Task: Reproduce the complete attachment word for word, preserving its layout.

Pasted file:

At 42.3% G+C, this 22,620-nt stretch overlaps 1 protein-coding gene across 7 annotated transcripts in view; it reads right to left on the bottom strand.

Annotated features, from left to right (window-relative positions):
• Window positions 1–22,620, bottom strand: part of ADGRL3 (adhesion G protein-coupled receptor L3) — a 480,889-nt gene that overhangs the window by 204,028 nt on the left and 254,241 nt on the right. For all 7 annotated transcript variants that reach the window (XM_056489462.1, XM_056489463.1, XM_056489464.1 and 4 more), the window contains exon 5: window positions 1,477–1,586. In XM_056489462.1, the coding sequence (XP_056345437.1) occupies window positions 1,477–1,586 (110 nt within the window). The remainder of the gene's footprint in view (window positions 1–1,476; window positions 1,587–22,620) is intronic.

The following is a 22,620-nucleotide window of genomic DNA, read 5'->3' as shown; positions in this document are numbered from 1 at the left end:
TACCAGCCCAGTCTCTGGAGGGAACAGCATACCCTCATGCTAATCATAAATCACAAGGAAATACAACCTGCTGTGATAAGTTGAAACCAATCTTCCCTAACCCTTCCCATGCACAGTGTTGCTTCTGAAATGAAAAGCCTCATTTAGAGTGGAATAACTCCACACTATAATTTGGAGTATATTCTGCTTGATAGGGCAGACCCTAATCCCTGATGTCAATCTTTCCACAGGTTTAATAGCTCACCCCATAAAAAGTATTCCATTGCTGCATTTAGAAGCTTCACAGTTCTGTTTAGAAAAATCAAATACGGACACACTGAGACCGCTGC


At 42.3% G+C, this 22,620-nt stretch overlaps 1 protein-coding gene across 7 annotated transcripts in view; it reads right to left on the bottom strand.

Annotated features, from left to right (window-relative positions):
• Window positions 1–22,620, bottom strand: part of ADGRL3 (adhesion G protein-coupled receptor L3) — a 480,889-nt gene that overhangs the window by 204,028 nt on the left and 254,241 nt on the right. For all 7 annotated transcript variants that reach the window (XM_056489462.1, XM_056489463.1, XM_056489464.1 and 4 more), the window contains exon 5: window positions 1,477–1,586. In XM_056489462.1, the coding sequence (XP_056345437.1) occupies window positions 1,477–1,586 (110 nt within the window). The remainder of the gene's footprint in view (window positions 1–1,476; window positions 1,587–22,620) is intronic.

The following is a 22,620-nucleotide window of genomic DNA, read 5'->3' as shown; positions in this document are numbered from 1 at the left end:
TACCAGCCCAGTCTCTGGAGGGAACAGCATACCCTCATGCTAATCATAAATCACAAGGAAATACAACCTGCTGTGATAAGTTGAAACCAATCTTCCCTAACCCTTCCCATGCACAGTGTTGCTTCTGAAATGAAAAGCCTCATTTAGAGTGGAATAACTCCACACTATAATTTGGAGTATATTCTGCTTGATAGGGCAGACCCTAATCCCTGATGTCAATCTTTCCACAGGTTTAATAGCTCACCCCATAAAAAGTATTCCATTGCTGCATTTAGAAGCTTCACAGTTCTGTTTAGAAAAATCAAATACGGACACACTGAGACCGCTGC